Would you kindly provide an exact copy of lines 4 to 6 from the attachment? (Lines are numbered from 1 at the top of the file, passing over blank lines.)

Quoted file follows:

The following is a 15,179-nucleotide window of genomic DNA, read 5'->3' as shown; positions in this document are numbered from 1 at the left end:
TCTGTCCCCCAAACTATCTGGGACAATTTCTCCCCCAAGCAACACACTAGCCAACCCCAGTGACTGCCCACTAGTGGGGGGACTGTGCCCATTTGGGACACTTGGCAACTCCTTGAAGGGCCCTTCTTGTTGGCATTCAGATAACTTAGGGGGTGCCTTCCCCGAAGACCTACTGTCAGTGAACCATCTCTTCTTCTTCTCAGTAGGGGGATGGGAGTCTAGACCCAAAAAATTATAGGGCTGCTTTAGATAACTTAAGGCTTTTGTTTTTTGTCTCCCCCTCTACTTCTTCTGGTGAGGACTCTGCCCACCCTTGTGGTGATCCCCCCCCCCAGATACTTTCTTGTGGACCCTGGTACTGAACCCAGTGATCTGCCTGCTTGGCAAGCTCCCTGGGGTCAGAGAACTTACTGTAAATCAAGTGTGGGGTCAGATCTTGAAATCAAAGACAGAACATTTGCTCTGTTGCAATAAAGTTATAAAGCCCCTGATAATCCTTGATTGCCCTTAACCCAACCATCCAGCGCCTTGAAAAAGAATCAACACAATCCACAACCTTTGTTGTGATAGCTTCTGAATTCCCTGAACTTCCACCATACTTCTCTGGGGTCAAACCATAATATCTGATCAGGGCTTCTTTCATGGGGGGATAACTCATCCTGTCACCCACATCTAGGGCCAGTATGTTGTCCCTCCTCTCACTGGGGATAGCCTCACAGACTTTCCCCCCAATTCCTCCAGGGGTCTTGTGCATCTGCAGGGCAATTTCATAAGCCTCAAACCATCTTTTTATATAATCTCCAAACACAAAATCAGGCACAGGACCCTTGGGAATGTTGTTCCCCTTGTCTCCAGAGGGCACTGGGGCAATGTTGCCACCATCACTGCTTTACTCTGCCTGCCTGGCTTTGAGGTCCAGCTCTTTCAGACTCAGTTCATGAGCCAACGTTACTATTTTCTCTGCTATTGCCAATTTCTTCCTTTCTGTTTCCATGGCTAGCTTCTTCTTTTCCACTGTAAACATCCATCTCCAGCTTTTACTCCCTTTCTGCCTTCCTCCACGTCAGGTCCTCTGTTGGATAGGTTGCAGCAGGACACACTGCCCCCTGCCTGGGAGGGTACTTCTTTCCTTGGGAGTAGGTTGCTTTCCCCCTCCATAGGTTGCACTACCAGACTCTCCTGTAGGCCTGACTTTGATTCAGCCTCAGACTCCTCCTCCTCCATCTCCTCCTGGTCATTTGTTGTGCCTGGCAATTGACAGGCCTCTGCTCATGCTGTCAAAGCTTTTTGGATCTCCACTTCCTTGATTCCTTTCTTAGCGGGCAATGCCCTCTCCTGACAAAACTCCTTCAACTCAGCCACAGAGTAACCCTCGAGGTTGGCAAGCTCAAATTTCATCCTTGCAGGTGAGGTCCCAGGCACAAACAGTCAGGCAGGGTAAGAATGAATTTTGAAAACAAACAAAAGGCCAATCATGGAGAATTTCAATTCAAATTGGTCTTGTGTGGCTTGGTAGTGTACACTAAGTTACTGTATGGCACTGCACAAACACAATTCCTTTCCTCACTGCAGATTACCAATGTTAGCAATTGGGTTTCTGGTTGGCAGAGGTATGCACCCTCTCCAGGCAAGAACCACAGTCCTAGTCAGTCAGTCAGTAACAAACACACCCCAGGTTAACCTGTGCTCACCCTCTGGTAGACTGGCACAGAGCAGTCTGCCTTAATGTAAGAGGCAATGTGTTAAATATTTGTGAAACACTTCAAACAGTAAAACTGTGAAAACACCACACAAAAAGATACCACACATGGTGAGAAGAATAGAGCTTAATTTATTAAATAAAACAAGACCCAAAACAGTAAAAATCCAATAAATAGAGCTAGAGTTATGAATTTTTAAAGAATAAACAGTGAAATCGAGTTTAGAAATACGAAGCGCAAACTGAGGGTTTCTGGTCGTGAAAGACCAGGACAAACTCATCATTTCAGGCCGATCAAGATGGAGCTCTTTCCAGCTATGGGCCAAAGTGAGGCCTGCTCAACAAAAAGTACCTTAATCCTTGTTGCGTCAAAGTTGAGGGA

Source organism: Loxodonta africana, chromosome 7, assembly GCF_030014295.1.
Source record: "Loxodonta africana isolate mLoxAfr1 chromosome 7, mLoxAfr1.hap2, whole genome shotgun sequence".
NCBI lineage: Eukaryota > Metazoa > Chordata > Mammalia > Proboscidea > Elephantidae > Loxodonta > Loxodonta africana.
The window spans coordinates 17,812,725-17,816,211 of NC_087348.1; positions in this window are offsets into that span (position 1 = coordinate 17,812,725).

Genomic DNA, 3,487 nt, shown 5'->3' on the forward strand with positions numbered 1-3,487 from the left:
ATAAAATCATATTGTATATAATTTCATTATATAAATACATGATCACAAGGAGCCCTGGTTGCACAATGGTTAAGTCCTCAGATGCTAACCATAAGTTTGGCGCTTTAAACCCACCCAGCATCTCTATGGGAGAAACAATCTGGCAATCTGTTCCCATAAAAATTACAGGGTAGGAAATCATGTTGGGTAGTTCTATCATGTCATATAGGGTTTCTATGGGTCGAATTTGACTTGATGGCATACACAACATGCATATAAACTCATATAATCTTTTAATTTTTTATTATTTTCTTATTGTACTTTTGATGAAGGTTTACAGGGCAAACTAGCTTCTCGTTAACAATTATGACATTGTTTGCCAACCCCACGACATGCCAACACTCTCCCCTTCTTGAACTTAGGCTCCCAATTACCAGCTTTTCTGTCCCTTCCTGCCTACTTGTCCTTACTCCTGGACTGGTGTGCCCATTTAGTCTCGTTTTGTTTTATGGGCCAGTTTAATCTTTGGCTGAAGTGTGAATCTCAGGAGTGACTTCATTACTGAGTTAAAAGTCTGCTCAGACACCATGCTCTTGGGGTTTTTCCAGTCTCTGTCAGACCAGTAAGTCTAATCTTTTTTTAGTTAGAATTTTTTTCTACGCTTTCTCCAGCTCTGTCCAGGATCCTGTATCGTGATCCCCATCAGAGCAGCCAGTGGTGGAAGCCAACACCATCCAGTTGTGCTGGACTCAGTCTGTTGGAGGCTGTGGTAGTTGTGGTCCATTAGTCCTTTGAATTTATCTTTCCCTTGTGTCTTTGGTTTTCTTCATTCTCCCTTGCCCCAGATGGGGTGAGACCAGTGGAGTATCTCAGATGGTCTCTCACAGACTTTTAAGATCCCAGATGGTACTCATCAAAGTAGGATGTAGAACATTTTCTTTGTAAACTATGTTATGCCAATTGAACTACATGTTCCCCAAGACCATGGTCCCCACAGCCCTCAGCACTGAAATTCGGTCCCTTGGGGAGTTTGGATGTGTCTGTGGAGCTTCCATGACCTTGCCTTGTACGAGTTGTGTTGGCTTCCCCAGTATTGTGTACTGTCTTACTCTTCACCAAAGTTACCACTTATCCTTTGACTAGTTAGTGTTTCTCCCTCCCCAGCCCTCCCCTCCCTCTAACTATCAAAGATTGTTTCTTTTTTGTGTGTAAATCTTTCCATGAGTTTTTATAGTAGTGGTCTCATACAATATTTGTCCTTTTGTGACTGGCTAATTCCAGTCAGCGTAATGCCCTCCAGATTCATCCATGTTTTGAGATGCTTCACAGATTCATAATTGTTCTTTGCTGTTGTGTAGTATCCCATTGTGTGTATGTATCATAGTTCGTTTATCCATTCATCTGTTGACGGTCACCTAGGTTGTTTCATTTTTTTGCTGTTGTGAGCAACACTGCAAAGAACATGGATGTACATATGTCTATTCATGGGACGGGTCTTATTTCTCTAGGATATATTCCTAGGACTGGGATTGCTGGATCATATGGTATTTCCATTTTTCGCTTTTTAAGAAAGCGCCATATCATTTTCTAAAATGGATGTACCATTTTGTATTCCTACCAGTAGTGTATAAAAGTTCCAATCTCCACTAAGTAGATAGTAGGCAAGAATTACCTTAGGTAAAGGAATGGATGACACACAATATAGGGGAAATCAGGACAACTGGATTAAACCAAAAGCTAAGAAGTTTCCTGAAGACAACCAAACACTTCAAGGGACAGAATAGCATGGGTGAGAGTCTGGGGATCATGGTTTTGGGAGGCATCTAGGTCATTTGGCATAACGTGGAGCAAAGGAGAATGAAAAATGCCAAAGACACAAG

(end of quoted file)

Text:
Source record: "Loxodonta africana isolate mLoxAfr1 chromosome 7, mLoxAfr1.hap2, whole genome shotgun sequence".
NCBI lineage: Eukaryota > Metazoa > Chordata > Mammalia > Proboscidea > Elephantidae > Loxodonta > Loxodonta africana.
The window spans coordinates 17,812,725-17,816,211 of NC_087348.1; positions in this window are offsets into that span (position 1 = coordinate 17,812,725).